It is simple to cook, delicious and requires minimum preparation time. However, for all the flavours and tastes to come out, one should ensure that it is cooked very slowly for at least a good two hours. The basic version consists of onions, potatoes, water, herbs and spices, and meat – pork, beef, or venison.

So let’s start with the preparations for a delicious Goulash meal!

 

Kotlíkový Guláš
Serves 7,
20mins preparation time,
2hrs cooking time

Cooking Goulash

Ingredients:

  • 0.5kg of beef (front boneless or neck)
  • 0.75kg pork (preferably pork shoulder)
  • 2 tablespoons of lard
  • 2 onions
  • 2 -3 garlic cloves
  • 0.75kg of potatoes
  • 370ml chopped peppers (different colours) and tomatoes.
    (Normally Slovakians use precooked and conserved tomatoes and peppers called ‘Leco’ but it can also be replaced with the fresh peppers and tinned/ fresh sliced tomatoes as these will be cooked during the process)
  • Salt, cayenne pepper, black pepper, cumin, marjoram and venison spices – amount varies according to taste preferences
  • 1.5 – 2 tablespoons of cooking oil for the marinade
  • Beer – for the taste and tenderness of meat

For the marinade:

  • 1 mashed clove of garlic, oil, cumin and black pepper mixed together (no salt)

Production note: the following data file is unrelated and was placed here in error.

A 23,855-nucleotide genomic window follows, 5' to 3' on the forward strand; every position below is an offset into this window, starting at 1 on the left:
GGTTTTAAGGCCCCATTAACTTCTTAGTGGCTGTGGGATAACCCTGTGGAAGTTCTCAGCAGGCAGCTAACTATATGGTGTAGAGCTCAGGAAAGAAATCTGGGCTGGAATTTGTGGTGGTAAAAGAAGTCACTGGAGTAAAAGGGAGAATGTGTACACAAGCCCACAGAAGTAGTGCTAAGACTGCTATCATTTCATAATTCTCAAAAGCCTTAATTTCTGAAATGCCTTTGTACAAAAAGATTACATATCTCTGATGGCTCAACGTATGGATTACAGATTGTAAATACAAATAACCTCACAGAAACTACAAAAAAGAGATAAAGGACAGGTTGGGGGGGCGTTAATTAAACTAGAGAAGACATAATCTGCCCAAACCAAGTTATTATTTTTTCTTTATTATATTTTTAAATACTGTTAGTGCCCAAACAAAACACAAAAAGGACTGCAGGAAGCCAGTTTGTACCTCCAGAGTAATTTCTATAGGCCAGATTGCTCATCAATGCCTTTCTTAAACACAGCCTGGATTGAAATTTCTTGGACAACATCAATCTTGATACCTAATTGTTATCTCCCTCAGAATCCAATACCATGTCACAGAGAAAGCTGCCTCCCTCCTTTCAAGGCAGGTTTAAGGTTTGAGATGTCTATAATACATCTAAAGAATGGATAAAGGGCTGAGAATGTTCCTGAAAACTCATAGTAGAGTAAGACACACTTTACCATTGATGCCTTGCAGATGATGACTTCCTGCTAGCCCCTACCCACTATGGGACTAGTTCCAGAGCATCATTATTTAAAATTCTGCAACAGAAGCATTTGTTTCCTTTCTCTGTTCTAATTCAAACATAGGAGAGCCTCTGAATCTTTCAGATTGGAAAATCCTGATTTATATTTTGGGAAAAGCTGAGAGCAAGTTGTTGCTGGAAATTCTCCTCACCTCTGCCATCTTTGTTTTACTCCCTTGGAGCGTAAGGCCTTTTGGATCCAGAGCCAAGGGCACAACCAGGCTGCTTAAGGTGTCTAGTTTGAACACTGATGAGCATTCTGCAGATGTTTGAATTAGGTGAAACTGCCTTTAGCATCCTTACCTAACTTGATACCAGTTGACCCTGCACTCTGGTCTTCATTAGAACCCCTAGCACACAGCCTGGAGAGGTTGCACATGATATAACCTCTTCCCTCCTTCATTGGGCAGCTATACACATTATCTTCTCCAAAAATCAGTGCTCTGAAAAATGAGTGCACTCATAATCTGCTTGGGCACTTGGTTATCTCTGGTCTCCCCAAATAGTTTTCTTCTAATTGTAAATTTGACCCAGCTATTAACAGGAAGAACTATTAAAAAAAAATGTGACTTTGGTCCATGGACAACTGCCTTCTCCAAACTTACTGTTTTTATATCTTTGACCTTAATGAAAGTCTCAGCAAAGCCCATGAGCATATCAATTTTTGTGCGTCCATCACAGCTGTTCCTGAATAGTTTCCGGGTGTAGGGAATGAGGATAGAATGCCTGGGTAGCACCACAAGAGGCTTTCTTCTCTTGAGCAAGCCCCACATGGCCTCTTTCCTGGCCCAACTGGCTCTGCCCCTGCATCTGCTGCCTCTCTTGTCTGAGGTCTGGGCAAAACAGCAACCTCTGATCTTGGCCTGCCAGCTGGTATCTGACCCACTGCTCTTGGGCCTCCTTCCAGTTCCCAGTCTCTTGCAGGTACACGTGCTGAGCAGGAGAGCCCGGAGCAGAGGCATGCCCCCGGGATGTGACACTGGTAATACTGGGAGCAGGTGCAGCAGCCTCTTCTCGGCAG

Method:
Step 1:
Marinade the meats by cutting the meat into cubes a day before, marinate and let it rest in the fridge till next day.

Step 2:
Put the lard in the pot and add chopped onions. Braise slowly!
After onions turn glossy (Make sure it doesn’t turn brown) add beef, fry for a while whilst adding Cayenne pepper, cumin, black pepper, salt, venison spices and beer

Step3:
Braise the meat slowly and keep adding some water.
Whilst the meat is braising cut a peeled potato into small cubes and add to the cooking meat

Step 4:
After approximately 1 hour add the pork and continue braising. 
Once the pork gets tender add the rest of the potatoes.

Step 5:
Cook until the potatoes become soft and then add the Leco or chopped tomatoes and peppers

Step 6:
Finally add some finely chopped garlic and marjoram. Once all the ingredients are added turn off the stove and let it rest.  You can also add some chilli and spices according to ones’ preference.

Buon appetito! :)
 

Did you enjoy our Goulash recipe? We’ve now challenged Our Kitchen Team to come up with a typical Maltese dish similar to Goulash. So check back soon for more updates!!

And if you would like to try delicious and mouth-watering dishes book a table at one of the top Malta Restaurants at the Grand Hotel Excelsior and you will surely enjoy a 5 star dining experience.